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Katherine Diaz was just a few months away from possibly being able to represent her home country, El Salvador, in the Olympics as a surfer. This year will mark the first time surfing will be apart of the Olympic lineup, and Diaz could’ve made history by qualifying for the Games in May.

But just a few months before the Tokyo Olympics, Diaz was struck by lightning and tragically killed while training in El Salvador. She was just 22 years old.

Surfing makes its Olympics debut in 2021

Surfing might be seen as just a hobby to the casual fan, but professional surfing competitions have actually been around for nearly 100 years. In 2021, professional surfers can earn a comfortable living riding the ocean’s biggest waves, as cash prizes for the world’s top tournaments can reach over $100,000.

But although surfing has become a worldwide phenomenon today, it’s never been recognized as an official sport in the Olympic Games. Well, until now.

The Tokyo 2020 Organising Committee proposed the addition of five new sports to the Olympics last year, and surfing just happened to be one of them. When the delayed Olympic Games finally get underway in July, surfing will be involved for the first time ever.

Olympic surfing hopeful Katherine Diaz tragically killed after being struck by lightning

Katherine Diaz was one of the many talented, young surfers with dreams of competing in the first-ever surfing competition at the Olympic Games this summer. She was one of the most promising stars out of El Salvador, and she planned to compete in the 2021 Surf City El Salvador World Surfing Games in late May in an attempt to qualify for the Olympics.

But a freak accident has tragically put an end to her surfing dreams.

On Friday, Diaz was struck by lightning and instantly killed while training in the water at El Tunco beach in El Salvador. Her uncle, Beto Diaz, was with her at the time of the lightning strike.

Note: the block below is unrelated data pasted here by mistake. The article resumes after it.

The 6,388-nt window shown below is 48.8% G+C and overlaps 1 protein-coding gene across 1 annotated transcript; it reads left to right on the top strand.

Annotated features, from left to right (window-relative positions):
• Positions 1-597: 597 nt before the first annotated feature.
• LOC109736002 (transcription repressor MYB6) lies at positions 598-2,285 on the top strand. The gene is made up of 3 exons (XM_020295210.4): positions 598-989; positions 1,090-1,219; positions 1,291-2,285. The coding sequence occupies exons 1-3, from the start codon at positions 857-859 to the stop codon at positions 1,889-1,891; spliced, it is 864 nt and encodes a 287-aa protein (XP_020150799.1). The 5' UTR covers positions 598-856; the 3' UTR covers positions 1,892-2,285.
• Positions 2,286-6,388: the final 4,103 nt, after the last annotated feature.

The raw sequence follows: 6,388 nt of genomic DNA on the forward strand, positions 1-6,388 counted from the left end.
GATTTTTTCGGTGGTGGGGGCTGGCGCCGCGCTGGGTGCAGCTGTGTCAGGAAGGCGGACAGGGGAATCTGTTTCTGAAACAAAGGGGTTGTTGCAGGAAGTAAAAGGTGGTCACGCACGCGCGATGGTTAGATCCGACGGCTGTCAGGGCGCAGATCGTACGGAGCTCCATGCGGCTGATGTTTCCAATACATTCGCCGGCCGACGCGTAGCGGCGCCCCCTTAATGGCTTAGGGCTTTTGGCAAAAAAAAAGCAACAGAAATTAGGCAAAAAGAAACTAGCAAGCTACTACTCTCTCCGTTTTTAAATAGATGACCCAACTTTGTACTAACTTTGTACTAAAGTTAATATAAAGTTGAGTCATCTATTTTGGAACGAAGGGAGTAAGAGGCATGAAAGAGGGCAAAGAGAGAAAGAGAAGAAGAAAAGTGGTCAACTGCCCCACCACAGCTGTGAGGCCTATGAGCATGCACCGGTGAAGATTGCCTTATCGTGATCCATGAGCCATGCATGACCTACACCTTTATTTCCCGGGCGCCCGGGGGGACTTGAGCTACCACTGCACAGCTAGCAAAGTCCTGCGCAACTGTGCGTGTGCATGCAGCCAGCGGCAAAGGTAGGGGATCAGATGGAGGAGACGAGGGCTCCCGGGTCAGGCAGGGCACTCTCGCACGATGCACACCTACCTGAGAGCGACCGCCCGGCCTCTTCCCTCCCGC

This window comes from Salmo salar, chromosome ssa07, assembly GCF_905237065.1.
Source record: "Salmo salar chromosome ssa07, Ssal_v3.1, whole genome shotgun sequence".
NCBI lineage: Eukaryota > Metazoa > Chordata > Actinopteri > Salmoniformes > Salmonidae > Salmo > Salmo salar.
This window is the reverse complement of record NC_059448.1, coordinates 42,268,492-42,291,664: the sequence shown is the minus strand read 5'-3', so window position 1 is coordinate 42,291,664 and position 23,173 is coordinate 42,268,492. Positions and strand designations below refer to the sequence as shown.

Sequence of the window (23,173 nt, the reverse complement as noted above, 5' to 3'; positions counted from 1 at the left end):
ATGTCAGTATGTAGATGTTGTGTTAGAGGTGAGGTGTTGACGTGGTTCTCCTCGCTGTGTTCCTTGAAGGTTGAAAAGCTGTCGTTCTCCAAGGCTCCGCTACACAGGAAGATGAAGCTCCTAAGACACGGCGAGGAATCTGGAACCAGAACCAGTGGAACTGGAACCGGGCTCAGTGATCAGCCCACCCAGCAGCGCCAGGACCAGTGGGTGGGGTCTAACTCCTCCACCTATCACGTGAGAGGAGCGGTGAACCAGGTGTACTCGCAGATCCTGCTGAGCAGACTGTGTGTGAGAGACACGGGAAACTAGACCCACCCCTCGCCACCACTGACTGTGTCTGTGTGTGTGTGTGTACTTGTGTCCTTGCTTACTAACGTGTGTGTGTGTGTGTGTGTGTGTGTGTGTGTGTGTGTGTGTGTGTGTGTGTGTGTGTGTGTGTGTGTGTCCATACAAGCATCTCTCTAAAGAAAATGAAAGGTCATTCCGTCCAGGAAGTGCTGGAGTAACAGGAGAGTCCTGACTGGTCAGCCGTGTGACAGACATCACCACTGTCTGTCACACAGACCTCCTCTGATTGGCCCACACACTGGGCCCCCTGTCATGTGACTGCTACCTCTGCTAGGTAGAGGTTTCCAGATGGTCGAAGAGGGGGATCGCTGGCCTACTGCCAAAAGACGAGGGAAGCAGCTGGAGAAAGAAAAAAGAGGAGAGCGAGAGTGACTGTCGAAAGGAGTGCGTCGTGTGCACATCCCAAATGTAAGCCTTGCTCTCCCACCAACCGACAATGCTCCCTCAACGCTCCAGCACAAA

“Katherine came over to hug her [friend], as soon as she finished hugging her, the noise was heard,” Beto Diaz told a newspaper in El Salvador. “She, the friend, was thrown by the force of the lightning strike too, the board threw me back. Katherine died instantly.”

International Surfing Association releases statement on Katherine Diaz’s tragic death


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After Diaz’s death was confirmed, the International Surfing Association (ISA) issued a statement on Facebook about her life and legacy in the sport.

“Katherine embodied the joy and energy that make surfing so special and dear to us all, as a global ambassador of the sport,” the ISA said in a Facebook post. “She excelled at the international competition level, representing her country with pride at both the ISA World Surfing Games and ISA World Junior Surfing Championship.

“We send our heartfelt condolences to Katherine’s family, the surfers of El Salvador, and to all those in the international surfing community whose lives she touched.”